Researching a path to more efficient and effective hydropower

An insight into the advanced engineering that lies behind modern hydropower was afforded by a recent visit to the Alstom R&D centre in Grenoble in the Rhône-Alpes region, not far from the Swiss border with France.

This site - founded in 1917 and therefore a hub of engineering excellence for close to 100 years - has been the focus of considerable investment by Alstom over the last few years as the company moves to increase the processing power of its IT system, the backbone of the complex computational fluid dynamics (CFD) that lie at the heart of modern hydro turbine design as well as the number of test rigs available to conduct research into hydrodynamic design.

Following its acquisition of the site in the late 1960s, it was inaugurated as the company’s global technology and hydropower headquarters just over a year ago, the Grenoble site employs some 650 Alstom employees as well as housing a number of related supply companies bring the total headcount to around 900, of which around a quarter work in R&D. As the name implies, the centre carries out all of Alstom’s hydropower research and development following the 2008 launch of an investment programme which boosted the capacity of its hydraulic test laboratory to include six advanced test-rigs up from the original four. Able to simulate the same conditions as a hydro power plant the company has spent some EUR25 million on updating the Grenoble site, though it won’t reveal the annual R&D budget.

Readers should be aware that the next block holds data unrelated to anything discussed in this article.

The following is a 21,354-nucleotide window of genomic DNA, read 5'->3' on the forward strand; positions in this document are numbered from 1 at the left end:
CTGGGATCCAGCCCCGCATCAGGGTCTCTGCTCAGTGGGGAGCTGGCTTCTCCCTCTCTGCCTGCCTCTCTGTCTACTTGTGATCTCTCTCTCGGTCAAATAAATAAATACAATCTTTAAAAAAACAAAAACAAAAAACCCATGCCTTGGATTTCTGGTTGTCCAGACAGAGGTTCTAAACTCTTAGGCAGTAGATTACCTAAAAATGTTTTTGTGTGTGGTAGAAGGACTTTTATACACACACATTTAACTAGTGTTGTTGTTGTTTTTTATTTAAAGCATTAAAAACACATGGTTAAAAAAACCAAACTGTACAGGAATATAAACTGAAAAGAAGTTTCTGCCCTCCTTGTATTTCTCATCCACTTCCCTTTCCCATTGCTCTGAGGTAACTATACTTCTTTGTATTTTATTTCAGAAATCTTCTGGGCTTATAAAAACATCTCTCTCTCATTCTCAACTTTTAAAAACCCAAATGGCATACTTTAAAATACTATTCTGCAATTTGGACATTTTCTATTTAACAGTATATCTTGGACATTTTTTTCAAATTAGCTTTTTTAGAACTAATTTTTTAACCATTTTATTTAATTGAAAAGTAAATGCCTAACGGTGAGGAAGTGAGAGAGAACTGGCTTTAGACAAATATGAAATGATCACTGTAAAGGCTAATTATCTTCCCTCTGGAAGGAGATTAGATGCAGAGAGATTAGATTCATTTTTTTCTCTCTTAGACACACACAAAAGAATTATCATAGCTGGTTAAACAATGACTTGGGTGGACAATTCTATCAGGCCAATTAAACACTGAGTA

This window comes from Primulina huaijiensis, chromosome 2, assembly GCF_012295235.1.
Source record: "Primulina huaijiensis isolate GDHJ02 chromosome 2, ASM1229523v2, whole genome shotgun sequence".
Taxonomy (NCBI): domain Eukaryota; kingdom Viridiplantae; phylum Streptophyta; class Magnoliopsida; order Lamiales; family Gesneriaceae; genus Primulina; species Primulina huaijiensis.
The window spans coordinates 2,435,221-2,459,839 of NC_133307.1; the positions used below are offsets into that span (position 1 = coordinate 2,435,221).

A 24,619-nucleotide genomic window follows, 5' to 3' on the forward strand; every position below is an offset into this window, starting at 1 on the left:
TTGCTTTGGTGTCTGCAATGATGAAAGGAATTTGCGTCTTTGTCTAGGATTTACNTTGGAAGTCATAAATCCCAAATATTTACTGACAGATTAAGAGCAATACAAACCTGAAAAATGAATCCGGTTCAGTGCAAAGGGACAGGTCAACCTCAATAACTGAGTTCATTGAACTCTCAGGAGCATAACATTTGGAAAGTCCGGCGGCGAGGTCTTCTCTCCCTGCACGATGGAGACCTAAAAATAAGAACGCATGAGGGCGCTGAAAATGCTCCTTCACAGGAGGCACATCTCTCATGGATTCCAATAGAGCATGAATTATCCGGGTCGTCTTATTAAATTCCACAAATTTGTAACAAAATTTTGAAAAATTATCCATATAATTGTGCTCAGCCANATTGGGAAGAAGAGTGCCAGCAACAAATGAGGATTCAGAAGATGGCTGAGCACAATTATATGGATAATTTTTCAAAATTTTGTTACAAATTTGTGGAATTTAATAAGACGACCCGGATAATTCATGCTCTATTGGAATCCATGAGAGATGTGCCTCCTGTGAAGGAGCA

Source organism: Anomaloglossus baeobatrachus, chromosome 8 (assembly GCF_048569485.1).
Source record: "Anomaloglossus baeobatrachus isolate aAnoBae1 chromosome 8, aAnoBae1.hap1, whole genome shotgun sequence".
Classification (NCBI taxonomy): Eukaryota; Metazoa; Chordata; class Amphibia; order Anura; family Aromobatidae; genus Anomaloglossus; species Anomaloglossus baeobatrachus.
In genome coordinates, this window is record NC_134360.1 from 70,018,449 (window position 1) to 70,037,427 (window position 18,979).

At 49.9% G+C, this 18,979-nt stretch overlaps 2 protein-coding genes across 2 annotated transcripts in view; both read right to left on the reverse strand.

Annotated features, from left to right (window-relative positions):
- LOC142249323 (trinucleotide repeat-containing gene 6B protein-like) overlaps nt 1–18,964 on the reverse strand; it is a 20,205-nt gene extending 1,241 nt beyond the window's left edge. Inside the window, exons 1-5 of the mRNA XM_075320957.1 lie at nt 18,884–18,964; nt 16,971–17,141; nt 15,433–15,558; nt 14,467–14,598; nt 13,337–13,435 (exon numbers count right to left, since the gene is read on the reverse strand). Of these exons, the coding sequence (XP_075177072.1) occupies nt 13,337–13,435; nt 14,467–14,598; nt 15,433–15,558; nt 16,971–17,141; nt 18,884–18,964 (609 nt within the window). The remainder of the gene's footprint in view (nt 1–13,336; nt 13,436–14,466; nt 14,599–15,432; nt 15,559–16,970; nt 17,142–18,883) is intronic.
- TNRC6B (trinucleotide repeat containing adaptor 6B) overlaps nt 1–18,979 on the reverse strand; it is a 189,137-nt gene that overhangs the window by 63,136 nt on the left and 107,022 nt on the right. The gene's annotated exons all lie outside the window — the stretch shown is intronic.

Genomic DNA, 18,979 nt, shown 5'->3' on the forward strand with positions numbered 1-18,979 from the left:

Grenoble is also used for the manufacturing of major components such as large valves for example and runners for variable speed turbines. Currently components for the first variable speed pump turbine - to be installed at the 1 GW Linthal 2015 pumped storage plant located in Switzerland and due to enter service next year – are being manufactured there.

Emphasising the technical expertise Alstom is gathering at the Grenoble site, the company has announced the creation of an industrial chair dedicated to hydraulic machines at the local Polytechnic Institute of Grenoble (Grenoble INP) which comprises six engineering schools). One goal is to equip the Institute with an additional turbine test-rig and October saw the chair, dubbed “Hydro’Like” inaugurated.

Commenting on the bid to unite the research efforts of a number of academic laboratories in Grenoble and Alstom's technology centre in order to develop the hydraulic machines of the future, Maryse François-Xausa, Alstom's Vice-President for Research and Development, said: “It is essential that research and development resources are expanded in order to deal with these new demands and remain competitive.”

Certainly, there has been unprecedented growth in hydro power over the past decade as a large part of undeveloped global hydroelectric capacity is being developed, but also because of its role in providing a response to variable output renewable energies like wind and solar power. And it is the Research & Development of the kind that takes place in Grenoble and elsewhere that is the foundation on which the future development of advanced hydropower is built.

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